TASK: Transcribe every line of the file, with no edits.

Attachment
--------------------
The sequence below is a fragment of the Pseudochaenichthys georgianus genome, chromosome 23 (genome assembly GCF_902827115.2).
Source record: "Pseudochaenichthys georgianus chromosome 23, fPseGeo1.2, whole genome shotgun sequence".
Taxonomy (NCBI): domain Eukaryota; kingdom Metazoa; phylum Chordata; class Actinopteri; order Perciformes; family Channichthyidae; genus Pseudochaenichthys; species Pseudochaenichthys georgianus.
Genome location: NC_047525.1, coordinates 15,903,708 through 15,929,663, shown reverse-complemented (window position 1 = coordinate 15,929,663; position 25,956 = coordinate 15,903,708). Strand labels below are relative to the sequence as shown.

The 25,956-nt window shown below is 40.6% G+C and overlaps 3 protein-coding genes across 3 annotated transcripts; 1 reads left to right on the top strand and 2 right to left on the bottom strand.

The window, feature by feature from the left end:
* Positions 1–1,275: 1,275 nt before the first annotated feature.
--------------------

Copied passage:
The sequence below is a fragment of the Pseudochaenichthys georgianus genome, chromosome 23 (genome assembly GCF_902827115.2).
Source record: "Pseudochaenichthys georgianus chromosome 23, fPseGeo1.2, whole genome shotgun sequence".
Taxonomy (NCBI): domain Eukaryota; kingdom Metazoa; phylum Chordata; class Actinopteri; order Perciformes; family Channichthyidae; genus Pseudochaenichthys; species Pseudochaenichthys georgianus.
Genome location: NC_047525.1, coordinates 15,903,708 through 15,929,663, shown reverse-complemented (window position 1 = coordinate 15,929,663; position 25,956 = coordinate 15,903,708). Strand labels below are relative to the sequence as shown.

The 25,956-nt window shown below is 40.6% G+C and overlaps 3 protein-coding genes across 3 annotated transcripts; 1 reads left to right on the top strand and 2 right to left on the bottom strand.

The window, feature by feature from the left end:
* Positions 1–1,275: 1,275 nt before the first annotated feature.